Active-Site Environmental Factors Customize the Photophysics of Photoenzymatic Old Yellow Enzymes.
ABSTRACT: The development of non-natural photoenzymatic systems has reinvigorated the study of photoinduced electron transfer (ET) within protein active sites, providing new and unique platforms for understanding how biological environments affect photochemical processes. In this work, we use ultrafast spectroscopy to compare the photoinduced electron transfer in known photoenzymes. 12-Oxophytodienoate reductase 1 (OPR1) is compared to Old Yellow Enzyme 1 (OYE1) and morphinone reductase (MR). The latter enzymes are structurally homologous to OPR1. We find that slight differences in the amino acid composition of the active sites of these proteins determine their distinct electron-transfer dynamics. Our work suggests that the inside of a protein active site is a complex/heterogeneous dielectric network where genetically programmed heterogeneity near the site of biological ET can significantly affect the presence and lifetime of various intermediate states. Our work motivates additional tunability of Old Yellow Enzyme active-site reorganization energy and electron-transfer energetics that could be leveraged for photoenzymatic redox approaches.
Project description:A photoenzymatic NADH regeneration system was established. The combination of deazariboflavin as a photocatalyst with putidaredoxin reductase enabled the selective reduction of NAD+ into the enzyme-active 1,4-NADH to promote an alcohol dehydrogenase catalysed stereospecific reduction reaction. The catalytic turnover of all the reaction components was demonstrated. Factors influencing the efficiency of the overall system were identified.
Project description:Flavin-dependent "ene"-reductases can generate stabilized alkyl radicals when irradiated with visible light; however, they are not known to form unstabilized radicals. Here, we report an enantioselective radical cyclization using alkyl iodides as precursors to unstabilized nucleophilic radicals. Evidence suggests this species is accessed by photoexcitation of a charge-transfer complex that forms between flavin and substrate within the protein active site. Stereoselective delivery of a hydrogen atom from the flavin semiquinone to the prochiral radical formed after cyclization provides high levels of enantioselectivity across a variety of substrates. Overall, this transformation demonstrates that photoenzymatic catalysis can address long-standing selectivity challenges in the radical literature.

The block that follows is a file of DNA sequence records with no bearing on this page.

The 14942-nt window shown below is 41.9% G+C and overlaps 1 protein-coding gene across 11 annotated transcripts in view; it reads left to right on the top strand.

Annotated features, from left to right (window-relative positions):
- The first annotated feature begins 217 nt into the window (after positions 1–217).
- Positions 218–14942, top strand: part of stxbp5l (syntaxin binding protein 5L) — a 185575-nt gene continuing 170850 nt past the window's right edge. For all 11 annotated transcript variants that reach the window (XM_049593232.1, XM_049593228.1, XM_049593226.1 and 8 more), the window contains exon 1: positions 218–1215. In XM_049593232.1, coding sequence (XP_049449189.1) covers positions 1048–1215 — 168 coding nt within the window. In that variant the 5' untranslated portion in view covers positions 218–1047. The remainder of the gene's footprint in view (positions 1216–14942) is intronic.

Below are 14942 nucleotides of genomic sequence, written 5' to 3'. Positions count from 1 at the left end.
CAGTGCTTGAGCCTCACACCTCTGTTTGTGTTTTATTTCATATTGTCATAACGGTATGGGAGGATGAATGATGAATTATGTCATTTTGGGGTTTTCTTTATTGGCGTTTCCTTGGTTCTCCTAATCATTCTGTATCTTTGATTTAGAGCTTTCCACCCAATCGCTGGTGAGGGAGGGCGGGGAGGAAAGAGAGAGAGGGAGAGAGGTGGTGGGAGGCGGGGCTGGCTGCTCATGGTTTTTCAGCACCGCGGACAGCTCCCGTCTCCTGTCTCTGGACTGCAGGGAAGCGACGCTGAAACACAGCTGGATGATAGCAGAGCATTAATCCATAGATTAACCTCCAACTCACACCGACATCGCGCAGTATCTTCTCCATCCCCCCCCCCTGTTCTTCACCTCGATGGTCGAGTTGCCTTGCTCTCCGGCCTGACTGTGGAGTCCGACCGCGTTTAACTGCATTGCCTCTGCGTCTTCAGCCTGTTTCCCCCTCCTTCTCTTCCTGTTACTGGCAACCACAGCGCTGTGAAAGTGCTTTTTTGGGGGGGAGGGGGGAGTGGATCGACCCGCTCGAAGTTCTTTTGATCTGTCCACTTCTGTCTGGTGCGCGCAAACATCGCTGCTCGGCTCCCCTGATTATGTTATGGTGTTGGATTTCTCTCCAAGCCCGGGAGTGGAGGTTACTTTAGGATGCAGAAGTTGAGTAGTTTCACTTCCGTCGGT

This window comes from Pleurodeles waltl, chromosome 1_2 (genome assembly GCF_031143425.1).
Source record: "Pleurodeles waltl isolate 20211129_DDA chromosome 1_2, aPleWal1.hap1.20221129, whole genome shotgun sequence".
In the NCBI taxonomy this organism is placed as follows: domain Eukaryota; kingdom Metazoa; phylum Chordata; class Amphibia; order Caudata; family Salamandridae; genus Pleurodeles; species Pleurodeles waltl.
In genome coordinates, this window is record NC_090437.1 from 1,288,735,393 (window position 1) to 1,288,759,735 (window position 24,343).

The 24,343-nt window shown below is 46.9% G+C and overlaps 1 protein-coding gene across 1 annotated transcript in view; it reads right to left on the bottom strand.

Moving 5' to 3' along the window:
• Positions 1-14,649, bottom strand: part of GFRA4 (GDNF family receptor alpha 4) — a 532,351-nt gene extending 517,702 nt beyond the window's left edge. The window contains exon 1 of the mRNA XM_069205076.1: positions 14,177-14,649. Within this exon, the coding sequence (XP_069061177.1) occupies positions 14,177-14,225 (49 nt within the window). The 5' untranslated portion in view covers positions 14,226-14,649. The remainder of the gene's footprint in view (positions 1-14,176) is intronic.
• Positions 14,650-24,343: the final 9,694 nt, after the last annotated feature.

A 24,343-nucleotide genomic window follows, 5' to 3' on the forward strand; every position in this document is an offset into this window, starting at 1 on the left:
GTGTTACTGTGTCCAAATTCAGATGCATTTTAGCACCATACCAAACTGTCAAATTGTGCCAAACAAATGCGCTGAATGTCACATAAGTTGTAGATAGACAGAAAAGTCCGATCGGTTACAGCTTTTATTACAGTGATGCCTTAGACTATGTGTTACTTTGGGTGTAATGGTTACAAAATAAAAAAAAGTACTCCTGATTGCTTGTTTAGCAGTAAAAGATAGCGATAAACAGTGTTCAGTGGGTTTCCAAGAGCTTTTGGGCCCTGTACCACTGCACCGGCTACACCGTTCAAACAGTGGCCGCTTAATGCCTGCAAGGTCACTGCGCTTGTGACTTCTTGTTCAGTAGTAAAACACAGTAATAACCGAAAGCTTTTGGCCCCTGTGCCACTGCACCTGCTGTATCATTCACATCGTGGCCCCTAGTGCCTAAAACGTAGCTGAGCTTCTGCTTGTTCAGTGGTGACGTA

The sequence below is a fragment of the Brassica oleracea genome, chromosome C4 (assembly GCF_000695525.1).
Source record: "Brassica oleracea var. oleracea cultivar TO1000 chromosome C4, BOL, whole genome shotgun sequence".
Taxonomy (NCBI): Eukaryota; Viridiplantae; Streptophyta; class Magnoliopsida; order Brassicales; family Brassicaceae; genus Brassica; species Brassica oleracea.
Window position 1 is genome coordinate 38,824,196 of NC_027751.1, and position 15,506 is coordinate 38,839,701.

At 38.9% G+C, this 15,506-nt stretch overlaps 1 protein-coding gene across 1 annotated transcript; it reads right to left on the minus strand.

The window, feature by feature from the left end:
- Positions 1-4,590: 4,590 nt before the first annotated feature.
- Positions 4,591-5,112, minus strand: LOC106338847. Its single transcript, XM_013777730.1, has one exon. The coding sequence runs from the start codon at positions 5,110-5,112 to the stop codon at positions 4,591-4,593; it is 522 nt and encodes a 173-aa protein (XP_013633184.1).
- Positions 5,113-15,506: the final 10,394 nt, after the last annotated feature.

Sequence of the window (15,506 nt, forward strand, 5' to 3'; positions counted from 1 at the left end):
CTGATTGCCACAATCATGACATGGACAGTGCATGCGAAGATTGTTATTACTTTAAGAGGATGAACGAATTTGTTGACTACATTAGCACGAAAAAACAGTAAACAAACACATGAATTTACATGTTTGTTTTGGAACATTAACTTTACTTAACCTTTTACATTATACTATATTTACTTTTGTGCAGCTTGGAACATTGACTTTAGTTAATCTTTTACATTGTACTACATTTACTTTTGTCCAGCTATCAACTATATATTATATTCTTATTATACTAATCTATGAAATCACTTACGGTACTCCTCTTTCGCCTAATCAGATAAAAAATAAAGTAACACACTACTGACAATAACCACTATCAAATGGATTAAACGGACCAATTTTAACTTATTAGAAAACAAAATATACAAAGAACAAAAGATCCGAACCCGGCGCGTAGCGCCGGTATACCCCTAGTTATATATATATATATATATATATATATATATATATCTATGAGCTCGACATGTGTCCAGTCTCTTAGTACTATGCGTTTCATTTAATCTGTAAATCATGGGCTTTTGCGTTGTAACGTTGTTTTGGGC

Project description:Circular permutation of the NADPH-dependent oxidoreductase Old Yellow Enzyme from Saccharomyces pastorianus (OYE1) can significantly enhance the enzyme's catalytic performance. Termini relocation into four regions of the protein (sectors I-IV) near the active site has proven effective in altering enzyme function. To better understand the structural consequences and rationalize the observed functional gains in these OYE1 variants, we selected representatives from sectors I-III for further characterization by biophysical methods and X-ray crystallography. These investigations not only show trends in enzyme stability and quaternary structure as a function of termini location, but also provide a possible explanation for the catalytic gains in our top-performing OYE variant (new N-terminus at residue 303; sector III). Crystallographic analysis indicates that termini relocation into sector III affects the loop ?6 region (amino acid positions: 290-310) of OYE1 which forms a lid over the active site. Peptide backbone cleavage greatly enhances local flexibility, effectively converting the loop into a tether and consequently increasing the environmental exposure of the active site. Interestingly, such active site remodeling does not negatively impact the enzyme's activity and stereoselectivity, nor does it perturb the conformation of other key active site residues with the exception of Y375. These observations were confirmed in truncation experiments, deleting all residues of the loop ?6 region in our OYE variant. Intrigued by the finding that circular permutation leaves most of the key catalytic residues unchanged, we also tested OYE permutants for possible additive or synergistic effects of amino acid substitutions. Distinct functional changes in these OYE variants were detected upon mutations at W116, known in native OYE1 to cause inversion of diastereo-selectivity for (S)-carvone reduction. Our findings demonstrate the contribution of loop ?6 toward determining the stereoselectivity of OYE1, an important insight for future OYE engineering efforts.